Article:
Bangladesh will face a huge transformation when it moves out of the UN-designated least developed country categorisation. This means Bangladesh will become a ‘developing country’ by UN definition. The country will stop receiving the privileges, such as in export markets, that many less developed economies obtain from advanced economies. Similarly, international aid money will diminish. All this combined will undoubtedly impact the lives of average Bangladeshis.

While in transition, Bangladesh’s economy needs new opportunities and to cultivate new sectors. With this in mind, the tourism sector can play a seismic role. Tourism is a silent influencer. It contributes 4.4% to Bangladesh’s economy and creates 3.9% of all jobs. The sector is led by small businesses, which make up 80% of the sector.

The community tourism research imperative

To understand the potential in Bangladesh, pilot research was conducted on tourism, a vulnerable yet promising sector in the country.[1] The idea was to explore solutions for leveraging tourism as a source of economic growth. The research zoomed into community-based tourism in Tangail, a district in central Bangladesh, a day’s drive from the capital Dhaka.

There is a reason why Tangail was selected. Tangail has marketable local products, tourist sites and good infrastructure. Tangail’s cottage industries produce saree (the ethnic women’s clothing of choice) and sweetmeats (the most popular desserts in the country, locally known as mishti). The area also has many zamindar houses, which are historic mansions formerly owned by the colonial-era feudal lords.

Formal tourism is usually costly, less accessible for cost-conscious Bangladeshis.

Data from social media hits say that 90,000 people have visited the feudal mansions since 2017. Visitors in loom saree production cottages are on the rise. It must be noted that all this has happened in a very organic and unplanned way.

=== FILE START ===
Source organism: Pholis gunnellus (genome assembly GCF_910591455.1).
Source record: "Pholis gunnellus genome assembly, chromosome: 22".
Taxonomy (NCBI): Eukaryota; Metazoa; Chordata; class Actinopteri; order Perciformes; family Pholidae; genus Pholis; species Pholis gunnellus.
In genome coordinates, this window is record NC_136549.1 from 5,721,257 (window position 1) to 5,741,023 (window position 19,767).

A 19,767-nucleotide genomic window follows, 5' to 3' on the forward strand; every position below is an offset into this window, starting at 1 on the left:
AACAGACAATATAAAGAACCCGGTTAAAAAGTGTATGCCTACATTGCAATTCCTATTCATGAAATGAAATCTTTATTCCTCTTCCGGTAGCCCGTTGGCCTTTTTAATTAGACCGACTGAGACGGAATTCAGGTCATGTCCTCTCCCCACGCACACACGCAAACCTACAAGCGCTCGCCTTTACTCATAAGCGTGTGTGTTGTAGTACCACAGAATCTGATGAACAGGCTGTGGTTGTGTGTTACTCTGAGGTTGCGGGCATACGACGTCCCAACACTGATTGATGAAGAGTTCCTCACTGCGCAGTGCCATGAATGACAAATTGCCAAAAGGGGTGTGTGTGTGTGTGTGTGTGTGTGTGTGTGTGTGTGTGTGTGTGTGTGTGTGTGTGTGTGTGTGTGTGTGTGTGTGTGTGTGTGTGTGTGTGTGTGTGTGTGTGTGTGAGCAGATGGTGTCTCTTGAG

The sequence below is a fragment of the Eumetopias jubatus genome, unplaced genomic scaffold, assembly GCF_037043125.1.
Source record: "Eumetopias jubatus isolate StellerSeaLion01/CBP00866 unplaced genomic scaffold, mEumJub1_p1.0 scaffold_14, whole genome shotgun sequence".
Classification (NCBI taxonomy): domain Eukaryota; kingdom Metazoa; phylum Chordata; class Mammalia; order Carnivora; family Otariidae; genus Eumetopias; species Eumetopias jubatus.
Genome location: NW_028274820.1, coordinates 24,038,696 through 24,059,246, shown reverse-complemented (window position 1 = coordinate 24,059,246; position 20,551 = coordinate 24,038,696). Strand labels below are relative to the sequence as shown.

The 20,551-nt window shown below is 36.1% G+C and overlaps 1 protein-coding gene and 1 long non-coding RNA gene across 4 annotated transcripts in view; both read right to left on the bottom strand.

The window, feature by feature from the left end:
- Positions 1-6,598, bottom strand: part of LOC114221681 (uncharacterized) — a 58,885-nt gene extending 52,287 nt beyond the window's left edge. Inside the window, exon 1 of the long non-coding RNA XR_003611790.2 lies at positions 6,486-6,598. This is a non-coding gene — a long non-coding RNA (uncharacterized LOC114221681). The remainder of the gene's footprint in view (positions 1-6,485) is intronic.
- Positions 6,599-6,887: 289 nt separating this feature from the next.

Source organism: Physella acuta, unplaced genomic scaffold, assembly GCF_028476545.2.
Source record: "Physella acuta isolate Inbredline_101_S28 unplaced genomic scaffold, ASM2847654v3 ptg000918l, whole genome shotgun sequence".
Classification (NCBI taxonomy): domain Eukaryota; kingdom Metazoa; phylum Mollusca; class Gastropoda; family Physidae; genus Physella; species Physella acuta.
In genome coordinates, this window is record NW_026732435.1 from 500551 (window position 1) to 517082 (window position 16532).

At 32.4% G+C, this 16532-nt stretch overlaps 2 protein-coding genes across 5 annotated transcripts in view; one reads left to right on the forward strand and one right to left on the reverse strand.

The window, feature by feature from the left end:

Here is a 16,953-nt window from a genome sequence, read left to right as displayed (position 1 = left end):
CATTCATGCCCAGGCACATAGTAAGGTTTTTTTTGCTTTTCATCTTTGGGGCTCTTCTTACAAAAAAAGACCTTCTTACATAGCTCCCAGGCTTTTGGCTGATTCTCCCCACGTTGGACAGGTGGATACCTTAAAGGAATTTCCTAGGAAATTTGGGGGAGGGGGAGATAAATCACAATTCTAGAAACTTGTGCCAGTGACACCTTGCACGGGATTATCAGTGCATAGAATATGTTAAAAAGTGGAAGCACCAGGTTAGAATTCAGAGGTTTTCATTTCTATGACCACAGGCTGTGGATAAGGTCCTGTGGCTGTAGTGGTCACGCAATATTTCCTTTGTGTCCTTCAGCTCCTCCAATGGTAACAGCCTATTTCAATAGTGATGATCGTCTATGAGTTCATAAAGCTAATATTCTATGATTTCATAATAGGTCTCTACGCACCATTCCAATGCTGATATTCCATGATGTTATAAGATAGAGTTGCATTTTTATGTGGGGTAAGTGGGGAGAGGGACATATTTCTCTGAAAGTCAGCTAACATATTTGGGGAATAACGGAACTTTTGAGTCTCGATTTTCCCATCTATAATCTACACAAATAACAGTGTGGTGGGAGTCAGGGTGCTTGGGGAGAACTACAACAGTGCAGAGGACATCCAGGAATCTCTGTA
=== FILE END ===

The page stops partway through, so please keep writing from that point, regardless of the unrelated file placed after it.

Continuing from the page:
Formal tourism is usually costly, less accessible for cost-conscious people. It is a professionalised corporation industry. In other words, it is typically not run by locals. Community-based tourism is different. Its main purpose is to improve the lives and perceptions of a community. It is rooted in respect for cultural differences while also generating an income for the locals.

Local disconnect

The research revealed that the tourism sector value chain was largely disintegrated. The main ingredients that make a destination touristy were not in sync. Sight-seeing spots, food, tour guides, local products and transport were not readily accessible to tourists. For example, tourists are unable to find restaurants or tour guides near popular sightseeing destinations. Similarly, there was no locally available quality transport. In short, there was a delink between tourism and the local community.

This was the common finding from the famous feudal mansion Mohera Zamindar Bari, Pathrail market for loom sarees and sweetmeat sellers of Porabari area. All this acts as a disincentive for tourists, creating an income loss for the local community. There is no policy on the participation or employment of local people in the tourism process.

Food-centric actions